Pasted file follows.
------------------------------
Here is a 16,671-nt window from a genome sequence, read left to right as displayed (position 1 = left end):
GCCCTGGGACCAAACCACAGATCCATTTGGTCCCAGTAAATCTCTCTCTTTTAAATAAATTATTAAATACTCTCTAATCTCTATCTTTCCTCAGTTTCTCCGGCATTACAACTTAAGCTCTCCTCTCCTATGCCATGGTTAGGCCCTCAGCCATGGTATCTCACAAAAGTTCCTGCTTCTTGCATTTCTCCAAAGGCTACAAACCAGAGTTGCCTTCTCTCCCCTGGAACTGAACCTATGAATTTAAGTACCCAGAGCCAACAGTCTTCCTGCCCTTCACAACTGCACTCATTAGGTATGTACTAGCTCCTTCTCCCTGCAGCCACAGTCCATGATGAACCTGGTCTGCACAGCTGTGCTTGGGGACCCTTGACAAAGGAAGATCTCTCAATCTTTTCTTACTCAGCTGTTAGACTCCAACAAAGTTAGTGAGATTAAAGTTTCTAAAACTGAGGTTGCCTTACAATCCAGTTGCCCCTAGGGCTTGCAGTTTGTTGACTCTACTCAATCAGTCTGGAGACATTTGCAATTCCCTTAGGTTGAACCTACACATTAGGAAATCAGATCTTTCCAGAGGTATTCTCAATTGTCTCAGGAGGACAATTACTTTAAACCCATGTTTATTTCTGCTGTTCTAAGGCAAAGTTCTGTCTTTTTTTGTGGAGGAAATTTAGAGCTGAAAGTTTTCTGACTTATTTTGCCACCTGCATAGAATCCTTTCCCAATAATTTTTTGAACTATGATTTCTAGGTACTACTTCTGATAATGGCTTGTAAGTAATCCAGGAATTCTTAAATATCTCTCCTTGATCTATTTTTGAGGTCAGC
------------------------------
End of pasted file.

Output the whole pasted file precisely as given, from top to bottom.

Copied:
Here is a 16,671-nt window from a genome sequence, read left to right as displayed (position 1 = left end):
GCCCTGGGACCAAACCACAGATCCATTTGGTCCCAGTAAATCTCTCTCTTTTAAATAAATTATTAAATACTCTCTAATCTCTATCTTTCCTCAGTTTCTCCGGCATTACAACTTAAGCTCTCCTCTCCTATGCCATGGTTAGGCCCTCAGCCATGGTATCTCACAAAAGTTCCTGCTTCTTGCATTTCTCCAAAGGCTACAAACCAGAGTTGCCTTCTCTCCCCTGGAACTGAACCTATGAATTTAAGTACCCAGAGCCAACAGTCTTCCTGCCCTTCACAACTGCACTCATTAGGTATGTACTAGCTCCTTCTCCCTGCAGCCACAGTCCATGATGAACCTGGTCTGCACAGCTGTGCTTGGGGACCCTTGACAAAGGAAGATCTCTCAATCTTTTCTTACTCAGCTGTTAGACTCCAACAAAGTTAGTGAGATTAAAGTTTCTAAAACTGAGGTTGCCTTACAATCCAGTTGCCCCTAGGGCTTGCAGTTTGTTGACTCTACTCAATCAGTCTGGAGACATTTGCAATTCCCTTAGGTTGAACCTACACATTAGGAAATCAGATCTTTCCAGAGGTATTCTCAATTGTCTCAGGAGGACAATTACTTTAAACCCATGTTTATTTCTGCTGTTCTAAGGCAAAGTTCTGTCTTTTTTTGTGGAGGAAATTTAGAGCTGAAAGTTTTCTGACTTATTTTGCCACCTGCATAGAATCCTTTCCCAATAATTTTTTGAACTATGATTTCTAGGTACTACTTCTGATAATGGCTTGTAAGTAATCCAGGAATTCTTAAATATCTCTCCTTGATCTATTTTTGAGGTCAGC